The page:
Wulfad

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Wulfad (died 876) was the archbishop of Bourges from 866 until his death. Prior to that, he was the abbot of Montier-en-Der (from 856) and Soissons (from 858).[1] He also served as a tutor to Carloman, a younger son of King Charles the Bald. Carloman succeeded Wulfad as abbot of Soissons in 860.[1]

Wulfad was ordained a priest by Archbishop Ebbo of Reims, who had been deposed in 835 and re-instated in 840. Wulfad was ordained during Ebbo's second incumbency, which ended in 841.[2] He may have served the anti-king Pippin II of Aquitaine, an opponent of Charles the Bald, as a notary during 847–48, a period in which support for Pippin reached a high.[3] In 857, Charles tried to promote him to the vacant see of Langres, but was successfully blocked by Ebbo's successor, Hincmar.[4] In 859, Wulfad was removed from his priestly office, along with all the other priests, deacons and subdeacons ordained by Ebbo, at the synod of Savonnières, held under Hincmar's presidency.[5]

Neither Wulfad's support for Pippin nor his defrocking by Hincmar deterred Charles the Bald from appointing him archbishop of Bourges in 866.[5] He had probably supported the king during the Neustrian rebellions of 858–60, for in a charter of 859 Charles calls him "our dearest abbot and minister".[6] Although Hincmar disputed Wulfad's eligibility for the episcopate,[5][7] the synod held at Soissons in August 866 refused to adjudicate the case.[8] In 868 Charles convinced Pope Nicholas I that Wulfad's "prudence and vigour" were needed to counter the Vikings that threatened the region around Bourges. The pope confirmed him in the see.[9]

In Wulfad's day, all books were copied by hand, thus friends lent books to friends to allow them to copy them out for their own libraries. A list of books in Wulfad's library, probably intended to circulate among his friends, has survived on the back of a manuscript copy of the philosopher John Scotus Eriugena's Ambigua.[10] Wulfad was a close associate of Eriugena, who dedicated to him his Periphyseon and called him a "collaborator in philosophical disputes".[11] Wulfad's list of books includes titles by Eriugena, including the latter's translations of Pseudo-Dionysius and Maximus the Confessor's Ad Thalassium.[11] There is a poem preserved in the manuscript F. 67 in the Leiden Universiteitsbibliothek that preserves a poem addressed to Wulfad by a monk suffering from the cold while his fellow monk, Wulfad's former student, Carloman, was by a warm fire.[12]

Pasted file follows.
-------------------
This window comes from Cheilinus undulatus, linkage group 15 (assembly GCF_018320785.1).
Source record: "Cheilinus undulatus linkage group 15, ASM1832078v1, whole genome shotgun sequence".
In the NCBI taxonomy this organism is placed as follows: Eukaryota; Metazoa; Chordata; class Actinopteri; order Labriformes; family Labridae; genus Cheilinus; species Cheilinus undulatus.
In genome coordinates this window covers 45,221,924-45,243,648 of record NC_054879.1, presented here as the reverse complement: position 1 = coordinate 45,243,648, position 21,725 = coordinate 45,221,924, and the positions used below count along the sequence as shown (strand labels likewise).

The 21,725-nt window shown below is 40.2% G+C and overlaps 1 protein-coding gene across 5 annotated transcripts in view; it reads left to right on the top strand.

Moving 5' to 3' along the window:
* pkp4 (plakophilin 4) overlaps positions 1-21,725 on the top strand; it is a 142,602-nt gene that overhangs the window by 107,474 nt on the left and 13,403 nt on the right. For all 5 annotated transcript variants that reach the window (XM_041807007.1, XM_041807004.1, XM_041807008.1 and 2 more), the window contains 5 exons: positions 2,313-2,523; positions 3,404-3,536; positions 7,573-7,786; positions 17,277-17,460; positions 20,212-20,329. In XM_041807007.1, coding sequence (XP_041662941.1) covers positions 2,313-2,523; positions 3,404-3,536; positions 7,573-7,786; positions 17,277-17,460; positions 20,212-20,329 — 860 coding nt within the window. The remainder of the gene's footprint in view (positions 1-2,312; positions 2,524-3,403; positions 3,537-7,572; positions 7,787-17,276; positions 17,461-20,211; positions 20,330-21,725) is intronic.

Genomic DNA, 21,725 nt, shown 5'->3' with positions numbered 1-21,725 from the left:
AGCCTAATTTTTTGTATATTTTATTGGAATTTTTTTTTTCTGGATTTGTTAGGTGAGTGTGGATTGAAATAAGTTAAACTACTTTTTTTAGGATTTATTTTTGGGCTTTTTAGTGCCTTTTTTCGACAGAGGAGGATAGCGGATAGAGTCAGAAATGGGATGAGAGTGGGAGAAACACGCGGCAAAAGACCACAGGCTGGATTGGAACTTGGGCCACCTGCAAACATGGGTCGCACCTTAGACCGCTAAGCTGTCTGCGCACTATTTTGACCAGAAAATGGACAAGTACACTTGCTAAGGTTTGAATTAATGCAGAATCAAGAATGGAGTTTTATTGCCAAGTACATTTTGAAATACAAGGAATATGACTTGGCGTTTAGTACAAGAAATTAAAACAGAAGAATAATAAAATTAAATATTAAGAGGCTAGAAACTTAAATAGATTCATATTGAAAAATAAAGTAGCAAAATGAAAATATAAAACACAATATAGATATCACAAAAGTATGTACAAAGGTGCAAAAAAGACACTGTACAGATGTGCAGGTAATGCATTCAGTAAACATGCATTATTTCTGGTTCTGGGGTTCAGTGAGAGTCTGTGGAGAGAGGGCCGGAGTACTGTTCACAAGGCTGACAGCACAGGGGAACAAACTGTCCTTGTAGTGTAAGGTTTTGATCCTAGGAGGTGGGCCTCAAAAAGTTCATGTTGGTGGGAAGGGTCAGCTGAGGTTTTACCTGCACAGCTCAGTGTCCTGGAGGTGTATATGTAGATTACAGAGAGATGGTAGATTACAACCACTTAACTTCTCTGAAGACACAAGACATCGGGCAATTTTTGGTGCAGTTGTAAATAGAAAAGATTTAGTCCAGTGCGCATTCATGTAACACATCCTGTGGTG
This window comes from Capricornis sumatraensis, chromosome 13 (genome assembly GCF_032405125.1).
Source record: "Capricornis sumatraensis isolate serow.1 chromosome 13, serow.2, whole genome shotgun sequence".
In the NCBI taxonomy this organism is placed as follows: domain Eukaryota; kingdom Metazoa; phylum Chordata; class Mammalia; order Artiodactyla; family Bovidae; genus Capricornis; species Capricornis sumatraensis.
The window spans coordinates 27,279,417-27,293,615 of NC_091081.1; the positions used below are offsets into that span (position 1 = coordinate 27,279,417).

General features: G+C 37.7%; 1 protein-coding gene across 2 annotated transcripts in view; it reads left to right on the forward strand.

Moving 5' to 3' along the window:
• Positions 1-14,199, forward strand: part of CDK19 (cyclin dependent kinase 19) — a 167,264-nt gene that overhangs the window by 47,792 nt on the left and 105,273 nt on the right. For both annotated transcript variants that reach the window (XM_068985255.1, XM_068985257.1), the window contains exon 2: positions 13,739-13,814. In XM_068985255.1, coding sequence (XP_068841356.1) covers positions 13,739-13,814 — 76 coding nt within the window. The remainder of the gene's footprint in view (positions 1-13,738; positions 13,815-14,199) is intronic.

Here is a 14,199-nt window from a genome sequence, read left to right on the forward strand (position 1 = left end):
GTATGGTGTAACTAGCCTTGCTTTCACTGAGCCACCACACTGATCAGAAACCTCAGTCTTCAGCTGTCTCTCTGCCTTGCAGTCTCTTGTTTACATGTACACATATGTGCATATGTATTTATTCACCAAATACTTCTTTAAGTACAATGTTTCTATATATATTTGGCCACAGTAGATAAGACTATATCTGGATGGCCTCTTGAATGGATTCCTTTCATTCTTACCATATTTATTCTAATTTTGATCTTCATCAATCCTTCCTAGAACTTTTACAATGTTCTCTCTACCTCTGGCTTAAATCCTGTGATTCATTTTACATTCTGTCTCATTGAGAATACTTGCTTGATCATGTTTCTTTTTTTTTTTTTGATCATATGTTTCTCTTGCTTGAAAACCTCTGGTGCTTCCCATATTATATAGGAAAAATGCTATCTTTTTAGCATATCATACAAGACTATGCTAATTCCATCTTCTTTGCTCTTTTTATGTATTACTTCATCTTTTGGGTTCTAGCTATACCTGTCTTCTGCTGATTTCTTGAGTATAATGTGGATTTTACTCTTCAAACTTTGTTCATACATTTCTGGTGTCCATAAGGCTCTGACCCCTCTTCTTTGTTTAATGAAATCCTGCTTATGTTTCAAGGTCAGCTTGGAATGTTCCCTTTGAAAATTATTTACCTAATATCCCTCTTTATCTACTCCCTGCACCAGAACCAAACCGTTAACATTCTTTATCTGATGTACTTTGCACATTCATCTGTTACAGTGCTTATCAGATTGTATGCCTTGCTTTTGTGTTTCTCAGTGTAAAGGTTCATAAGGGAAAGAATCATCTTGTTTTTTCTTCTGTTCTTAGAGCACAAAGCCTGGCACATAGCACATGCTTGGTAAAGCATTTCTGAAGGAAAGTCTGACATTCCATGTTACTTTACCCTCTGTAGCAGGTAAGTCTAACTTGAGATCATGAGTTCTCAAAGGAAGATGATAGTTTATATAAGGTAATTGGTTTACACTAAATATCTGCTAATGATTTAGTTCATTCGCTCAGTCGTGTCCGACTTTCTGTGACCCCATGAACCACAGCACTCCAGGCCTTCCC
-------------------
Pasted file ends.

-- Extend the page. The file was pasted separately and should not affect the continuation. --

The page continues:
See also[edit]

Notes[edit]

  1. ^ a b Kenney 1966, p. 562.
  2. ^ Nelson 1986, p. 183.
  3. ^ Nelson 1992, pp. 150 n. 85, 191 n. 12. Some charters of Pippin are signed by a notary named Gulfardus.
  4. ^ Lacger 1937, p. 33.
  5. ^ a b c McKitterick 1983, p. 189.
  6. ^ Nelson 1992, p. 191: karissimus nobis abbas et ministerialis
  7. ^ Nelson 1992, p. 218.
  8. ^ Tavard 1973, p. 595.
  9. ^ Nelson 1992, p. 212.
  10. ^ McKitterick 1983, p. 211. This is the collection known as the Bibli Wulfadi.
  11. ^ a b McKitterick 1983, p. 289.
  12. ^ Kenney 1966, p. 562. This poem is found among a group of five in ff. 1v–3, edited by Ludwig Traube, "Carmina scottorum latina et graecanica" VII, Poetae latini aevi Carolini III, MGH Antiquitates, p. 690..

Sources[edit]

Further reading[edit]

  • Cappuyns, M. (1966). "Les Bibli Wulfadi et Jean Scot Erigène". Recherches de Théologie Ancienne et Mediévale. 33: 137–39. 
  • Devisse, Jean (1975–76). Hincmar, archévêque de Reims, 845–882. 3 vols. Geneva: Droz. 
  • Lot, Ferdinand (1902). "Une année du règne de Charles le Chauve, année 866". Le Moyen Âge. 15: 393–438. 
Catholic Church titles
Preceded by
Rodulf
Archbishop of Bourges
866–876
Succeeded by
Frothar